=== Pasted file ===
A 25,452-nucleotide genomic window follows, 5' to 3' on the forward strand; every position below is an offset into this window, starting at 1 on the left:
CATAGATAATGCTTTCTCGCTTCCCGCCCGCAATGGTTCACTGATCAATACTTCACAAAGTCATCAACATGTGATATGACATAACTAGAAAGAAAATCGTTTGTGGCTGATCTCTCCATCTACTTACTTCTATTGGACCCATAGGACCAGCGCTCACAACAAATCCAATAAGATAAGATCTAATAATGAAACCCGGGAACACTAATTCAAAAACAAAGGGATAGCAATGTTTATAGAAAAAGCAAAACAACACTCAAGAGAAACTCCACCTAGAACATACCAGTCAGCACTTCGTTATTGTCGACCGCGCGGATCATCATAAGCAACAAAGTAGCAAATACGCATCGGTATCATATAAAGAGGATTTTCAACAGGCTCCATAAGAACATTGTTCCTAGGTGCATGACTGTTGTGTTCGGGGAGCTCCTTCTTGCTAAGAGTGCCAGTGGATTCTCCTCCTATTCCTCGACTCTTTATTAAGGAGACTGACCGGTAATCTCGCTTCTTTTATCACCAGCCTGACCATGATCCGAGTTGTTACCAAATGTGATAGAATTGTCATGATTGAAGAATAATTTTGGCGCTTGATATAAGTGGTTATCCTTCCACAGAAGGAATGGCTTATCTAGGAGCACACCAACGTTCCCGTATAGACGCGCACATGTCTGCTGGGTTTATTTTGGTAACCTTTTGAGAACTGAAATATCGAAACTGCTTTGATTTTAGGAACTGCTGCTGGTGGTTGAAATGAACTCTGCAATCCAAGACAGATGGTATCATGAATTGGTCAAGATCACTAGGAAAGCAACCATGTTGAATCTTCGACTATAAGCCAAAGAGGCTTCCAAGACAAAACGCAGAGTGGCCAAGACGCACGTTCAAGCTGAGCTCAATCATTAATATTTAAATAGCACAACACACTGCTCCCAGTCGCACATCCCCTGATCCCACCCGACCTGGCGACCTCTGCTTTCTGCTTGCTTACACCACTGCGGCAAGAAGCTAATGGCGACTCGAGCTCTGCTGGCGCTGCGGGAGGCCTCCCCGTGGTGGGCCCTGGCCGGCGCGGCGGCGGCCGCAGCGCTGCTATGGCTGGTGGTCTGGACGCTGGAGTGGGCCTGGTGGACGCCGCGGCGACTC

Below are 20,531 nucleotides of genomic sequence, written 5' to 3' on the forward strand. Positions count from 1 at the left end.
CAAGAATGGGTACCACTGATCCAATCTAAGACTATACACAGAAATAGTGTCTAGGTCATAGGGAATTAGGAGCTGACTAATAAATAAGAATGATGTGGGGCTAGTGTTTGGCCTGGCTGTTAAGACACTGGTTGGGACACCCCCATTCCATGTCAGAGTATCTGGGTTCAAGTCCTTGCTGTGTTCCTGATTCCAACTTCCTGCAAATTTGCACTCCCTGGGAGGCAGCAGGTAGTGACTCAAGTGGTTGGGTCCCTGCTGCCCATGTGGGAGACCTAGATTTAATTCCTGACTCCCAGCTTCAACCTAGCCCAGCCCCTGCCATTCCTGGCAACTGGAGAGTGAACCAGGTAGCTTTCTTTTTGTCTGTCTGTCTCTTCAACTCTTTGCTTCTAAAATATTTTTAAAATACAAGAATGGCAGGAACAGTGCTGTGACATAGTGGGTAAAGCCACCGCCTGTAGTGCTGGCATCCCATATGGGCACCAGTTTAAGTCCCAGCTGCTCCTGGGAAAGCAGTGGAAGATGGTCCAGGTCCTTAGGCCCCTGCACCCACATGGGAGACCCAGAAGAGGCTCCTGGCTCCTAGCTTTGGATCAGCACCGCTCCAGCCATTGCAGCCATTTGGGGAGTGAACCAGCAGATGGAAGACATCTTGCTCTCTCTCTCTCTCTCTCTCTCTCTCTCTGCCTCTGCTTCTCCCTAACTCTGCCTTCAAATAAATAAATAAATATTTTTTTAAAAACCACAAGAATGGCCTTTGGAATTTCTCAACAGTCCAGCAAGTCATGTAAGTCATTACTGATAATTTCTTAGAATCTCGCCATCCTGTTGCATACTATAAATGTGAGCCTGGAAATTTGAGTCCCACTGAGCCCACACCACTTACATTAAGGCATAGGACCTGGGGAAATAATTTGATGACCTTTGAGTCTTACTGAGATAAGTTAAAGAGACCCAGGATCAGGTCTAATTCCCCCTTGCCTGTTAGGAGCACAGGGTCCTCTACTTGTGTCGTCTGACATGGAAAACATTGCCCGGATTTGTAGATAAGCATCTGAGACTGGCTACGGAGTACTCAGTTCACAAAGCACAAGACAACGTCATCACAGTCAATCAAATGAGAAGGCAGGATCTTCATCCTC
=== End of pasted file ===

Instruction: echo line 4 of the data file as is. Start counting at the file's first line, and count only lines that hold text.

CAAGAATGGGTACCACTGATCCAATCTAAGACTATACACAGAAATAGTGTCTAGGTCATAGGGAATTAGGAGCTGACTAATAAATAAGAATGATGTGGGGCTAGTGTTTGGCCTGGCTGTTAAGACACTGGTTGGGACACCCCCATTCCATGTCAGAGTATCTGGGTTCAAGTCCTTGCTGTGTTCCTGATTCCAACTTCCTGCAAATTTGCACTCCCTGGGAGGCAGCAGGTAGTGACTCAAGTGGTTGGGTCCCTGCTGCCCATGTGGGAGACCTAGATTTAATTCCTGACTCCCAGCTTCAACCTAGCCCAGCCCCTGCCATTCCTGGCAACTGGAGAGTGAACCAGGTAGCTTTCTTTTTGTCTGTCTGTCTCTTCAACTCTTTGCTTCTAAAATATTTTTAAAATACAAGAATGGCAGGAACAGTGCTGTGACATAGTGGGTAAAGCCACCGCCTGTAGTGCTGGCATCCCATATGGGCACCAGTTTAAGTCCCAGCTGCTCCTGGGAAAGCAGTGGAAGATGGTCCAGGTCCTTAGGCCCCTGCACCCACATGGGAGACCCAGAAGAGGCTCCTGGCTCCTAGCTTTGGATCAGCACCGCTCCAGCCATTGCAGCCATTTGGGGAGTGAACCAGCAGATGGAAGACATCTTGCTCTCTCTCTCTCTCTCTCTCTCTCTCTCTGCCTCTGCTTCTCCCTAACTCTGCCTTCAAATAAATAAATAAATATTTTTTTAAAAACCACAAGAATGGCCTTTGGAATTTCTCAACAGTCCAGCAAGTCATGTAAGTCATTACTGATAATTTCTTAGAATCTCGCCATCCTGTTGCATACTATAAATGTGAGCCTGGAAATTTGAGTCCCACTGAGCCCACACCACTTACATTAAGGCATAGGACCTGGGGAAATAATTTGATGACCTTTGAGTCTTACTGAGATAAGTTAAAGAGACCCAGGATCAGGTCTAATTCCCCCTTGCCTGTTAGGAGCACAGGGTCCTCTACTTGTGTCGTCTGACATGGAAAACATTGCCCGGATTTGTAGATAAGCATCTGAGACTGGCTACGGAGTACTCAGTTCACAAAGCACAAGACAACGTCATCACAGTCAATCAAATGAGAAGGCAGGATCTTCATCCTC